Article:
In the village of Nikishino, in eastern Ukraine, recent fighting has brought utter devastation. Ninety percent of the houses are damaged or destroyed after government forces tried and failed to stop rebels advancing on the strategically important town of Debaltseve nearby. Patrick Wells reports for VOA from Nikishino.
Video

Video Crime Scenes Re-Created in 3-D Visualization

Police and prosecutors sometimes resort to re-creations of crime scenes in order to better understand the interaction of all participants in complicated cases. A Swiss institute says advanced virtual reality technology can be used for quality re-creations of events at the moment of the crime. VOA’s George Putic reports.
Video

Video Sierra Leone Ebola Orphans Face Another Crisis

There's growing concern about the future of an orphanage run by a British charity in Sierra Leone, after a staff member and his wife died this week from Ebola. The Saint George Foundation Orphanage in Freetown is now in quarantine, with more than 20 children and seven staff in lock-down. The BBC has agreed to share Ebola-related material with Voice of America because of the difficulties faced by media organizations reporting the crisis. Clive Myrie reports from Sierra Leone.
Video

Video Growing Concerns Over Whether Myanmar’s Next Elections Will Be Fair

Myanmar has scheduled national elections for November that are also expected to include a landmark referendum on the country's constitution. But there are growing concerns over whether the government is taking the necessary steps to prepare for a free and fair vote. VOA Correspondent Steve Herman was recently in Myanmar and files this report from our Southeast Asia bureau in Bangkok.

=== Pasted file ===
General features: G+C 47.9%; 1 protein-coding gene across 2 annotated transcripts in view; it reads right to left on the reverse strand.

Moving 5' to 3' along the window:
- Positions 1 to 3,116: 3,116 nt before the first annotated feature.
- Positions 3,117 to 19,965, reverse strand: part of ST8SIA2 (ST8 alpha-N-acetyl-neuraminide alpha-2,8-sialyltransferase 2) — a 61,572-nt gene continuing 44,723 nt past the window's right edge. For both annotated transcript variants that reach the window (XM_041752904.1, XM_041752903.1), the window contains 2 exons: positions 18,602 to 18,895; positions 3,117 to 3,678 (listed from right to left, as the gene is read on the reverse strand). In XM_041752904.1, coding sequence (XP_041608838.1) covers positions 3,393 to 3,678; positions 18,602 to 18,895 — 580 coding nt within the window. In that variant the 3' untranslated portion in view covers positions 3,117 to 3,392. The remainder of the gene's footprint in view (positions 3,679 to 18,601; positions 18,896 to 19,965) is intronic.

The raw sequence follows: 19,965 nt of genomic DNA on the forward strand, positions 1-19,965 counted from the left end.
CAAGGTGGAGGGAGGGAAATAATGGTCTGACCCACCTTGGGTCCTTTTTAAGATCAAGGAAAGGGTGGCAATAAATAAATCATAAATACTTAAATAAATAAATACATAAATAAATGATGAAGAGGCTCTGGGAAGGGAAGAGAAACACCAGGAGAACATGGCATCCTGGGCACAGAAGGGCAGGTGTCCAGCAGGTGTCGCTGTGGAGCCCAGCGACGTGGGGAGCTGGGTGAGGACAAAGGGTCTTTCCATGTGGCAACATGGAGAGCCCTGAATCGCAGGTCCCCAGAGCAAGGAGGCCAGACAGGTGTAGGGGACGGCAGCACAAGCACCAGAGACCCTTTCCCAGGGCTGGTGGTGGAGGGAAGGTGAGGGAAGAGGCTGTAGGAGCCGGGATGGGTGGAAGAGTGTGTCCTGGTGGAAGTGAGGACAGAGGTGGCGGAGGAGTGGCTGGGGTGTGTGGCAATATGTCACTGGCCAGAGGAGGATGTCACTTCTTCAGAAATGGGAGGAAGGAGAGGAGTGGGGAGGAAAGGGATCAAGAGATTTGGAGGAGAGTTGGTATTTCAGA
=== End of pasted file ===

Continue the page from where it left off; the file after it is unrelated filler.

Video

Video Nigeria’s Ogonis Divided Over Resuming Oil Production

More than two decades ago, Nigeria’s Ogoni people forced Shell oil company to cease drilling on their land, saying it was polluting the environment. Now, some Ogonis say it’s time for the oil to flow once again. Chris Stein reports from Kegbara Dere, Nigeria.
Video

Video Fuel Shortages in Nigeria Threaten Election Campaigns

Nigeria is suffering a gas shortage as the falling oil price has affected the country’s ability to import and distribute refined fuels. Coming just weeks before scheduled March 28 elections, the shortage could have a big impact on the campaign, as Henry Ridgwell reports for VOA.
Video